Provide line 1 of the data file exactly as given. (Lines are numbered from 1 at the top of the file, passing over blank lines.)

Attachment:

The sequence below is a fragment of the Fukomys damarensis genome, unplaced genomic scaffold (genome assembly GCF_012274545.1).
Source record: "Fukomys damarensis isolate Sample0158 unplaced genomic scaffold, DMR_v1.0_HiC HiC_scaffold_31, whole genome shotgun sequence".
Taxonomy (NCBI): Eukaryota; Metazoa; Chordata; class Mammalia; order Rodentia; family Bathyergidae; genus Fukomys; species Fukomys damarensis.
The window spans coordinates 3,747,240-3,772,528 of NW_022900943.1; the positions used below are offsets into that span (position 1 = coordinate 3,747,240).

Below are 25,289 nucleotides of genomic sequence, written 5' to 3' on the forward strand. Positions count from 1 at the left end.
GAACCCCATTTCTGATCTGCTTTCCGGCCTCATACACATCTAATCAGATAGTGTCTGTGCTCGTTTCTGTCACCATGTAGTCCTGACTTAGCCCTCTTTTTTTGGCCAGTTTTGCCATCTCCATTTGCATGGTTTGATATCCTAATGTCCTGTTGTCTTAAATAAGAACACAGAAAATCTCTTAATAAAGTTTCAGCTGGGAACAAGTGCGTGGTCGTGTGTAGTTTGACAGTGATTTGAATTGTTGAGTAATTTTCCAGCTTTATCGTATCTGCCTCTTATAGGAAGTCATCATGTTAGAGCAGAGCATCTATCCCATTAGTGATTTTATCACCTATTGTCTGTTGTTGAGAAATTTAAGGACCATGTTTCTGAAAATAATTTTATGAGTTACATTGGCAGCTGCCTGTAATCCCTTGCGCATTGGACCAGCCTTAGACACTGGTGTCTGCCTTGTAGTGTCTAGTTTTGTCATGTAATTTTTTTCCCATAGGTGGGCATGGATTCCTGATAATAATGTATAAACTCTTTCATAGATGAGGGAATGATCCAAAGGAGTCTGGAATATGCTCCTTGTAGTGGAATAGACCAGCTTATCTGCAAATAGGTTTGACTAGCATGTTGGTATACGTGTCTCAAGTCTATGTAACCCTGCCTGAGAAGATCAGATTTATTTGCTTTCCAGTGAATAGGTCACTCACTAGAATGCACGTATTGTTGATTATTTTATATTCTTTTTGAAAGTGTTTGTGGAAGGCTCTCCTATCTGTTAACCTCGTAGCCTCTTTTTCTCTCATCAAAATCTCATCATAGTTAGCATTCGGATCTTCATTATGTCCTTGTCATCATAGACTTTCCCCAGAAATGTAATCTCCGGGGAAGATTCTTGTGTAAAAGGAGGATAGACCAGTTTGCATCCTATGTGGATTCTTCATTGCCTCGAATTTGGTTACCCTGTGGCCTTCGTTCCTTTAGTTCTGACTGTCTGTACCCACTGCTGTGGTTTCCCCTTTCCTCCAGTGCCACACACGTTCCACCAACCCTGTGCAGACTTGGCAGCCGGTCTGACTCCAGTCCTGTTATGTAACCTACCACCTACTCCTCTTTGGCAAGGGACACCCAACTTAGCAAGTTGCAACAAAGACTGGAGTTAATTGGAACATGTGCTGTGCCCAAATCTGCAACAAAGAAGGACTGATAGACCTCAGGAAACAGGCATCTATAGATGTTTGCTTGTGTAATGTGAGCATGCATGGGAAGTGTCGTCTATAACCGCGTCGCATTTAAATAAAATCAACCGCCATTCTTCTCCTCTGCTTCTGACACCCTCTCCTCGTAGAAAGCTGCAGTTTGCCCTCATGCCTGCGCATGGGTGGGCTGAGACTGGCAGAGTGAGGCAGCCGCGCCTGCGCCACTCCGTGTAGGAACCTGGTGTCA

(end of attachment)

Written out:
The sequence below is a fragment of the Fukomys damarensis genome, unplaced genomic scaffold (genome assembly GCF_012274545.1).